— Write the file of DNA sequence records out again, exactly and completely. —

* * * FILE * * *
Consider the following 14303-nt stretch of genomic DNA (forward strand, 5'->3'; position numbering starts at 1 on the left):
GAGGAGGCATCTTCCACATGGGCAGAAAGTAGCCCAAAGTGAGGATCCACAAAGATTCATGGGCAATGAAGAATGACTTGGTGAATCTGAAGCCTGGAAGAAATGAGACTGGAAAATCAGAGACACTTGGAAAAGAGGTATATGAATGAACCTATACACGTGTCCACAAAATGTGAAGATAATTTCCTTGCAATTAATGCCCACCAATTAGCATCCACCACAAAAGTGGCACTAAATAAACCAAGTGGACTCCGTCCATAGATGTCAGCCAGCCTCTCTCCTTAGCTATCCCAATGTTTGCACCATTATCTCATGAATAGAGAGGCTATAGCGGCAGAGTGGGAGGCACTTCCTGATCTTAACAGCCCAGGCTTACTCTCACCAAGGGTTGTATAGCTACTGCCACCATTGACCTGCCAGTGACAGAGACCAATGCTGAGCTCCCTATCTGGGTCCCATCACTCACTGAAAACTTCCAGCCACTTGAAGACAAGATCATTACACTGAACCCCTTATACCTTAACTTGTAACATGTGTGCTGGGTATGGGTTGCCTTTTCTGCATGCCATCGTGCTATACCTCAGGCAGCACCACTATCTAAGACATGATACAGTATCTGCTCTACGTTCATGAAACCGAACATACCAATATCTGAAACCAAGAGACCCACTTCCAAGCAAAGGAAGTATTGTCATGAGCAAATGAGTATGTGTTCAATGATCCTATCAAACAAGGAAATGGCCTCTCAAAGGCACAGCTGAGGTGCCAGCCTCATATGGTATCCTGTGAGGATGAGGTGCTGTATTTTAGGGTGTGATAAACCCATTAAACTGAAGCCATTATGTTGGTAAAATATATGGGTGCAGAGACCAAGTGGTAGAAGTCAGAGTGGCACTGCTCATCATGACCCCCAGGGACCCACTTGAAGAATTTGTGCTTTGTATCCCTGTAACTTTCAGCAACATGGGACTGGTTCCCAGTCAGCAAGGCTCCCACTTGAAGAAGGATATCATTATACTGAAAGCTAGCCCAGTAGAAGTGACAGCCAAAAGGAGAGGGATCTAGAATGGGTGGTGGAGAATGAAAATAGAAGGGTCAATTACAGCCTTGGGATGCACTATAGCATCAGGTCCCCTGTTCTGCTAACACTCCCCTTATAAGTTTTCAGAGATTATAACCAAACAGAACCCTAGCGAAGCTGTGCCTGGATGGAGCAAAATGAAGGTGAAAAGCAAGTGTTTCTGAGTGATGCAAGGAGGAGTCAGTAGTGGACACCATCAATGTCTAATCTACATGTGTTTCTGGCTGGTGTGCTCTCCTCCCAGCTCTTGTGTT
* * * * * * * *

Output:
Consider the following 14303-nt stretch of genomic DNA (forward strand, 5'->3'; position numbering starts at 1 on the left):
GAGGAGGCATCTTCCACATGGGCAGAAAGTAGCCCAAAGTGAGGATCCACAAAGATTCATGGGCAATGAAGAATGACTTGGTGAATCTGAAGCCTGGAAGAAATGAGACTGGAAAATCAGAGACACTTGGAAAAGAGGTATATGAATGAACCTATACACGTGTCCACAAAATGTGAAGATAATTTCCTTGCAATTAATGCCCACCAATTAGCATCCACCACAAAAGTGGCACTAAATAAACCAAGTGGACTCCGTCCATAGATGTCAGCCAGCCTCTCTCCTTAGCTATCCCAATGTTTGCACCATTATCTCATGAATAGAGAGGCTATAGCGGCAGAGTGGGAGGCACTTCCTGATCTTAACAGCCCAGGCTTACTCTCACCAAGGGTTGTATAGCTACTGCCACCATTGACCTGCCAGTGACAGAGACCAATGCTGAGCTCCCTATCTGGGTCCCATCACTCACTGAAAACTTCCAGCCACTTGAAGACAAGATCATTACACTGAACCCCTTATACCTTAACTTGTAACATGTGTGCTGGGTATGGGTTGCCTTTTCTGCATGCCATCGTGCTATACCTCAGGCAGCACCACTATCTAAGACATGATACAGTATCTGCTCTACGTTCATGAAACCGAACATACCAATATCTGAAACCAAGAGACCCACTTCCAAGCAAAGGAAGTATTGTCATGAGCAAATGAGTATGTGTTCAATGATCCTATCAAACAAGGAAATGGCCTCTCAAAGGCACAGCTGAGGTGCCAGCCTCATATGGTATCCTGTGAGGATGAGGTGCTGTATTTTAGGGTGTGATAAACCCATTAAACTGAAGCCATTATGTTGGTAAAATATATGGGTGCAGAGACCAAGTGGTAGAAGTCAGAGTGGCACTGCTCATCATGACCCCCAGGGACCCACTTGAAGAATTTGTGCTTTGTATCCCTGTAACTTTCAGCAACATGGGACTGGTTCCCAGTCAGCAAGGCTCCCACTTGAAGAAGGATATCATTATACTGAAAGCTAGCCCAGTAGAAGTGACAGCCAAAAGGAGAGGGATCTAGAATGGGTGGTGGAGAATGAAAATAGAAGGGTCAATTACAGCCTTGGGATGCACTATAGCATCAGGTCCCCTGTTCTGCTAACACTCCCCTTATAAGTTTTCAGAGATTATAACCAAACAGAACCCTAGCGAAGCTGTGCCTGGATGGAGCAAAATGAAGGTGAAAAGCAAGTGTTTCTGAGTGATGCAAGGAGGAGTCAGTAGTGGACACCATCAATGTCTAATCTACATGTGTTTCTGGCTGGTGTGCTCTCCTCCCAGCTCTTGTGTT